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Renters adjust to landlord

Katlyn Smith | Tuesday, October 26, 2010

Editor’s Note: This is the first installment in a two-part series about Kramer Properties and Campus Housing, which both lease off-campus housing to students in South Bend.

Senior Carolyn Conley was one of over 300 students who signed a lease with Kramer Properties before learning via e-mail last spring that Campus Apartments would be managing her off-campus property this year.

“I was a little surprised that they told us by e-mail because that seems like something more important, maybe a phone call or a letter in the mail,” Conley said.

Mark Kramer, owner of the local management company Kramer Properties, sold a portion of his portfolio to Gross & Cohen Real Estate Investors two years ago, but maintained management of the properties to ease the transition process. Kramer sent an e-mail to students about the change in management in February.

“We felt that was the most efficient and quickest way,” Kramer said. “We urged them that if they had further questions, they could call our office, and many of them did.”

As a result of negotiations between Kramer and Gross & Cohen, the terms of the lease students signed with Kramer were still valid after the transfer.

Gross & Cohen chose Campus Apartments, a national management chain, to manage the properties, including Notre Dame Apartments.

“I hadn’t heard of Campus Apartments so I was a little confused as to why Kramer hadn’t given us any indication that he was going to sell our house, but it wasn’t a really big deal,” Conley said. “I know everybody’s had a couple issues this summer with like the dishwasher being checked and needing to get everything set up.”

After Campus Apartments hired new staff members in August, Conley said management has improved.

“I think they’ve come up with a pretty good team so everything’s been running smooth since then,” Conley said.

Conley said the team keeps in touch with students on a regular basis. For example, Campus Apartments delivered free HotBox Pizza to student residents earlier this semester.

“They’ve been really good about timely response,” Conley said. “Their office is really accessible, so even though I don’t need to contact them very much, they seem like they are doing a good job of staying connected with the students.”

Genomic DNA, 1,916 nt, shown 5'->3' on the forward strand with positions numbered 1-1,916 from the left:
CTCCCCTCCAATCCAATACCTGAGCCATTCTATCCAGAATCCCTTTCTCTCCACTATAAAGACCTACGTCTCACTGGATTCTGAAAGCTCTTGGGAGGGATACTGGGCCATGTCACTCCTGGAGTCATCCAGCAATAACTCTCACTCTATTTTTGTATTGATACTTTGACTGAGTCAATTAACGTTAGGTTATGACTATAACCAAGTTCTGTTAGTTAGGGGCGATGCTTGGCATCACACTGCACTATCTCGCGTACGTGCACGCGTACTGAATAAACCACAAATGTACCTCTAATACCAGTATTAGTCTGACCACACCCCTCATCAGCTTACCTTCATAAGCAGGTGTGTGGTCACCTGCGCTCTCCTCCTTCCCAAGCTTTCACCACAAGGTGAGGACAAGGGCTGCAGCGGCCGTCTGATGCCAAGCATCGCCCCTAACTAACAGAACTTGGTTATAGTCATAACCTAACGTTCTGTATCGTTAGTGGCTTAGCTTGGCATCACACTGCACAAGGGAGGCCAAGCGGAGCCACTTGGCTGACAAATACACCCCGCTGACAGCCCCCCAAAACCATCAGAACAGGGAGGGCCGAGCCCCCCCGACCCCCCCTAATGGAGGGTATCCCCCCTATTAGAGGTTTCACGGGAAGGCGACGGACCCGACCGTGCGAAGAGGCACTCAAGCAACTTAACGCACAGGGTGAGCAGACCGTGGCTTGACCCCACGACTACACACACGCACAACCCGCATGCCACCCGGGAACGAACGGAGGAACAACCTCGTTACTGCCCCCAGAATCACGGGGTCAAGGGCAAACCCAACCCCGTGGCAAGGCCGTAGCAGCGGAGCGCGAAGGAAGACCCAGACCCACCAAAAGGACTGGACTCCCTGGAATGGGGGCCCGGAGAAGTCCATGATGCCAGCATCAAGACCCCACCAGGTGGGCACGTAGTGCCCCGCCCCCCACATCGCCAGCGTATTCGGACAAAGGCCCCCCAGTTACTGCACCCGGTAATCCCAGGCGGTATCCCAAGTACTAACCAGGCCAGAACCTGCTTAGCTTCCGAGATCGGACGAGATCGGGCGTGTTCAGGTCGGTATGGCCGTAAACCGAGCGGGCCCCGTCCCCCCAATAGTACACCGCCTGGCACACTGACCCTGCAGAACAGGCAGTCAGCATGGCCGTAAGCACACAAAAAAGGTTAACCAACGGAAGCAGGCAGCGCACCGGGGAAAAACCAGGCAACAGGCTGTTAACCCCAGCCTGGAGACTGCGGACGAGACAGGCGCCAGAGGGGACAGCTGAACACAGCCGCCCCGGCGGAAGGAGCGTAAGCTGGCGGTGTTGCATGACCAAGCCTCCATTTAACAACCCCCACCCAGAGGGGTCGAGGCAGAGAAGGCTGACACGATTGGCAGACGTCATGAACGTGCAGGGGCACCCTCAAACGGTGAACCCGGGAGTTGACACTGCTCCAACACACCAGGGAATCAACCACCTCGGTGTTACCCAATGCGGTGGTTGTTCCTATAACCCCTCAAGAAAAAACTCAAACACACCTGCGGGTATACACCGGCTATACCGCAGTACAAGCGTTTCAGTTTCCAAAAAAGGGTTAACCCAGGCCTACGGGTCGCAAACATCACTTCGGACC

Danielle Champagne became regional manager of Campus Apartments’ South Bend office in August. Champagne said student complaints have been “minimal.”

“We do quarterly inspections,” Champagne said. “We go through and we fix problems that students sometimes don’t tell us about.”

Champagne said faulty appliances are typical when students move into properties.

“Whenever students aren’t here for two months, appliances sit, and sometimes they don’t know how to properly use the items,” Champagne said. “Next year, our goal is that, when students go in, to go in with them and show them how to use every piece of equipment in their house.”

According to Champagne, Campus Apartments has already made the necessary improvements as a new management company in the area. The company has updated its website with an interactive map of properties’ floor plans and is hiring a leasing agent to add to the three-person, full-time staff.

“We have a very steady staff who are young and fun and energetic, who are just looking to plan events and get to know the residents individually,” Champagne said. “Notre Dame students are a tight-knit community, so we just want to make sure that we are helping them in any way possible.”

Champagne recognized the advantages of being a part of a national chain serving colleges and universities across the country.

“I think being a national chain helps us because we do have a lot of structure that if ever we need something, there’s always someone there,” Champagne said.

Champagne expects a strong leasing season for Campus Apartments, which manages more than 68 houses and 44 apartments in the area.

“I think they are just going a little bit slower this year as opposed to last year,” Champagne said.

Rent depends on the property’s location, amenities and other factors. Conley pays $475 per month for a five-person house on Wayne Street. Champagne said that rent would stay the same for next year.

Campus Apartments also offers students around-the-clock emergency maintenance and ADT alarm systems.

“It’s up to their discretion and their parents’ discretion to activate it,” Champagne said about the security systems.

Senior Colin Parker, who also lives in a house managed by Campus Apartments, said he has not had any safety or security issues this year.

“I feel very safe because we have been good about locking our doors even when we are home, turning on the security systems when we are home,” Parker said. “I don’t think Campus Apartments has had much to do with that.”

When the house’s shower was clogged and wasn’t running, Parker said Campus Apartments responded the following day.

 “We took that issue first to Campus Apartments,” Parker said. “They did a very good job of turning it around and calling somebody.”

Parker, who had signed with Kramer during the second semester of his sophomore year, advises students considering off-campus living to shop around early.

“Go over to Campus Apartments and look at their options,” Parker said. “What was valuable to us was proximity to campus but also to other college students.”

The second installment of this series will examine the changes Kramer Properties has experienced since selling many of its homes to Campus Apartments. It will run in tomorrow’s Observer.